President Obama may be unpopular in Central and Eastern Europe, but only for speaking the truth about the inevitability of American disengagement. Mitt Romney cannot count on a warm welcome in Warsaw if he pretends this disengagement is reversible.
During his week away, of course, the US presidential hopeful will be mainly concerned to mobilise America’s overseas voters, lightening some wallets along the way. But he wants to do so against a backdrop of cheering foreigners.
That explains the choice of Poland for the grand finale of his tour. Whilst it may not be home to too many American citizens with full purses, Poland has certainly been marked down as a red state on the extended map of America.
Staunch allies of Washington during the run-up to the Iraq War, the Poles were famously annoyed by President Obama’s cancellation of the American missile-defence programme in Central and Eastern Europe and by the President’s recent, flat-footed comments on the Holocaust.
It sounds, then, like a sure thing for Mitt. Yet, Poland is unlikely to provide the pictures the campaign needs, and it’s not just because Warsaw is virtually empty of people during the holiday season.
For one thing, Poles are not currently minded to distinguish between different brands of American politician. If Governor Romney comes and bashes the incumbent’s record, he simply risks fuelling a blanket atlantiscepticism.
For another, Europeans have got wise to American electoral diplomacy. If a candidate makes a point of visiting a place during an election campaign, they know he expects this to be the highpoint of his popularity in the region. He will not be back any time soon.
Add to this the fact that Varsovians have an inkling of what is expected of them by the Romney team, and it jars with their own self-perception. They do not want to find themselves painted as the people of 20 years ago, hungry for American-style liberty and leadership.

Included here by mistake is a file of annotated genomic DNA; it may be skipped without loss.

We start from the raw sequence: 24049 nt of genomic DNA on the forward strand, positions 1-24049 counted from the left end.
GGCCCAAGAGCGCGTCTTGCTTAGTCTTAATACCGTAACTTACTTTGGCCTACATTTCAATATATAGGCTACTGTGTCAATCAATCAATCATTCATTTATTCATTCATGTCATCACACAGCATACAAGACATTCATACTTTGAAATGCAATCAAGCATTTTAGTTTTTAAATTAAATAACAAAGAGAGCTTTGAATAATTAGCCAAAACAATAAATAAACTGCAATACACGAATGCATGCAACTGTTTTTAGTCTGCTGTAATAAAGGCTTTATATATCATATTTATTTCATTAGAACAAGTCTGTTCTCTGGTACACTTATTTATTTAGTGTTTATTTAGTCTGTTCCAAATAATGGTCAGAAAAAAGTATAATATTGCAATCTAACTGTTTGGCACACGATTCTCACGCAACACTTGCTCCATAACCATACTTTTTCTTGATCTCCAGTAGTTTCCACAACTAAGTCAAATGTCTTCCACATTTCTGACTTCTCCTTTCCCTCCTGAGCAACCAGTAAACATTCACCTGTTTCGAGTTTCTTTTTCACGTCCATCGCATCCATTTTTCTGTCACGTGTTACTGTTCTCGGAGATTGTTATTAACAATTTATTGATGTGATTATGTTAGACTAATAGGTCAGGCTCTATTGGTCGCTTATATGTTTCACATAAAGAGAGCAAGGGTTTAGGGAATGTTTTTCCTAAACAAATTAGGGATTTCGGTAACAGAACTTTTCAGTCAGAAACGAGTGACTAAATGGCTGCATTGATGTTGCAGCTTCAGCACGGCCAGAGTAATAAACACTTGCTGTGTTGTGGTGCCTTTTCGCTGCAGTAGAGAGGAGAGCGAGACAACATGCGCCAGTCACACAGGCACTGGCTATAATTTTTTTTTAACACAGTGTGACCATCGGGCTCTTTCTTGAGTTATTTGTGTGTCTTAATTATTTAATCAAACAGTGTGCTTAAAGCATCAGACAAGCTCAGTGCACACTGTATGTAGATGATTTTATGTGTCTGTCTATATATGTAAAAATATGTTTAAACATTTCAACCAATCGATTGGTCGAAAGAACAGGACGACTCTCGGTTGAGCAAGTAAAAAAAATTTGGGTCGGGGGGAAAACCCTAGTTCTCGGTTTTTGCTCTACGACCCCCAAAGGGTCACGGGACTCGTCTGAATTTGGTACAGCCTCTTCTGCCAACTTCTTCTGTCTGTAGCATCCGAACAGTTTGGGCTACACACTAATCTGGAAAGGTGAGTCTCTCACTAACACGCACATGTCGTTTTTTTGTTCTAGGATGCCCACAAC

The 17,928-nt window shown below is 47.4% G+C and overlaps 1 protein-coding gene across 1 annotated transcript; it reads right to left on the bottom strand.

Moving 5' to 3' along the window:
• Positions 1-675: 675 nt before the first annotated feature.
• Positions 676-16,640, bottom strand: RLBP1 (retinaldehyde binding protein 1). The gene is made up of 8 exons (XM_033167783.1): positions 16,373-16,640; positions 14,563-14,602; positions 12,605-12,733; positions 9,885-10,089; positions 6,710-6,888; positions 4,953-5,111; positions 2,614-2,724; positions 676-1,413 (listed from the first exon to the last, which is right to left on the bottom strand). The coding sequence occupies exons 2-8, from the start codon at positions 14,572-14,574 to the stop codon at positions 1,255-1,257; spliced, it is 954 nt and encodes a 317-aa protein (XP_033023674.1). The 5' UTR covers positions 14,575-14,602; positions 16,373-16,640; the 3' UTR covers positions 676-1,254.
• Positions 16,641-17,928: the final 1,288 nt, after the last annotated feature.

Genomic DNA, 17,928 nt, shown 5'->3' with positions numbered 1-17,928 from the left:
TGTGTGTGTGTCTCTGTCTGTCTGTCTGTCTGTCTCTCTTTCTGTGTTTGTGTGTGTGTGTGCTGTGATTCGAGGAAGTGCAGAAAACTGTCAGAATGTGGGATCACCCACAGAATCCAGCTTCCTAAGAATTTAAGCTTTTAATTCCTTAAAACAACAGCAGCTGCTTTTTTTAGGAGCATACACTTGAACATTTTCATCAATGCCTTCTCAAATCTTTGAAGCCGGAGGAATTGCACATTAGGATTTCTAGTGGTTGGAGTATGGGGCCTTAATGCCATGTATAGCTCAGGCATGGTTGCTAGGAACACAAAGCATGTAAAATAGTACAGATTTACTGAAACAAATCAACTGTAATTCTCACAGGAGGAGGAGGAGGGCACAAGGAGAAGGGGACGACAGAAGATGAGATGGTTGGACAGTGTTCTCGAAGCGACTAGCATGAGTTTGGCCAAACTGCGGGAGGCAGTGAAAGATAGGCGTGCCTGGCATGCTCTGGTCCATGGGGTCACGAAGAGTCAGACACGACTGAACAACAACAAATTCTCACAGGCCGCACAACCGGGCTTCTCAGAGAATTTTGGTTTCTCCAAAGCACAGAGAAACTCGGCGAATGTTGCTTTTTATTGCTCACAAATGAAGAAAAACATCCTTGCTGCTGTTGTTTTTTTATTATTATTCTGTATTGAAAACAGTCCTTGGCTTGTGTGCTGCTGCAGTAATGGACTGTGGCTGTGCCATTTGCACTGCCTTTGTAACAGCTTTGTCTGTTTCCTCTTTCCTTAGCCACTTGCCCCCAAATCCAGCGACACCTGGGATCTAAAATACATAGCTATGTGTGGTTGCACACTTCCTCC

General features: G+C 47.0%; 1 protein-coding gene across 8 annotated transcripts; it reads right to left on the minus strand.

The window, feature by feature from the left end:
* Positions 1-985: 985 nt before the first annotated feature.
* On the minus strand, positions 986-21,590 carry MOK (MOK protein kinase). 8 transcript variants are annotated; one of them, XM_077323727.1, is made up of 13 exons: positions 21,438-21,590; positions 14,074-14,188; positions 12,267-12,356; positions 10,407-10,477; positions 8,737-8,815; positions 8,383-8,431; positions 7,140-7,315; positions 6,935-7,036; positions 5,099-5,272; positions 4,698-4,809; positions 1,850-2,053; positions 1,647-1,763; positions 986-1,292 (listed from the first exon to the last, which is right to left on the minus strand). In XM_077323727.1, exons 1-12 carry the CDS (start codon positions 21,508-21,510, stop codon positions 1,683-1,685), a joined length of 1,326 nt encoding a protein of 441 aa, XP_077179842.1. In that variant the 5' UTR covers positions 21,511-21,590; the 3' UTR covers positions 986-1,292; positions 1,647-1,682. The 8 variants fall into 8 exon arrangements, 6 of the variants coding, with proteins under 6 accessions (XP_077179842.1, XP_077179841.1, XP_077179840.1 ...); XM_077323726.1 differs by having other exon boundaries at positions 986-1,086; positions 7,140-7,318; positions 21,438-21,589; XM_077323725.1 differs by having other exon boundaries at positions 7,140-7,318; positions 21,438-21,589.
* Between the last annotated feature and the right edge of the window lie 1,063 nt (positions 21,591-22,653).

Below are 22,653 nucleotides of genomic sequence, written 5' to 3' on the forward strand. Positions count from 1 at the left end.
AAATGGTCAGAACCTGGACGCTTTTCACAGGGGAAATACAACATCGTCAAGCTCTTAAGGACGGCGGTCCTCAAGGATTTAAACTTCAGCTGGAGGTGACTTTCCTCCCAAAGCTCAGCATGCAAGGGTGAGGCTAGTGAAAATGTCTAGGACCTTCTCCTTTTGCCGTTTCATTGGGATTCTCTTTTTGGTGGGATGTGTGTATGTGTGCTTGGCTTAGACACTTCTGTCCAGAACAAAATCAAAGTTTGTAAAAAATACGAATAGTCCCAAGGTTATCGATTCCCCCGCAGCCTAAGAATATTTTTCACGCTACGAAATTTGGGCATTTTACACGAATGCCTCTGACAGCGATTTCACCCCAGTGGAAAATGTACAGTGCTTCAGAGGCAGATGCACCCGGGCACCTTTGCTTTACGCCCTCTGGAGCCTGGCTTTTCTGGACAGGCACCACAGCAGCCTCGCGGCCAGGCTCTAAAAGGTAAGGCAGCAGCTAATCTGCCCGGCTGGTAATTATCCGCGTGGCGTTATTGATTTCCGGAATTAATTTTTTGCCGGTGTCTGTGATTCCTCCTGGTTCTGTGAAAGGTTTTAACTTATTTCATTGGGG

There is, in short, an understanding that American disengagement from the region is irreversible rather than a question of political choice, and people here have no reason to prop up a fantasy. Times have moved on and so have the Poles.
This shift in thinking will be music to the ears of a government keenly trying to recalibrate its foreign policy. After the initial shock of the missile-defence cancellation, the government in Warsaw has accepted the idea of US disengagement first grudgingly and then with rather more enthusiasm.
Its recognition that Poland must stand on its own two feet has already paid off, allowing the government to develop a healthier and less deferential relationship with the US. This in turn has led to progress on thorny issues such as visa requirements for Poles visiting the States.
But it has also required of Poland a more significant investment in the shaky European Union. The logic is clear, if harder to sell: in an unforgiving international environment, the EU needs to be reformed and strengthened so that it is capable of providing security for its members.
With its economy growing, and defence spending fixed by law at 1.95% of GDP, Poland believes it can play a key role in that process. Yet, it also knows that its defence capabilities are rather small, and that its European partners are still more useful to it than it is to them.
Romney’s visit thus comes at an acutely sensitive moment. If he pretends that the US is still prepared to invest politically and militarily in the region, he could do lasting damage to Poland’s ambitions: he would raise popular doubts about the real necessity of investing in the EU, and he would give rise to suspicions about Poland’s commitment to the EU amongst its partners.
A weakened US badly needs a strong Poland in a strong EU. Will Governor Romney have the nerve to admit it?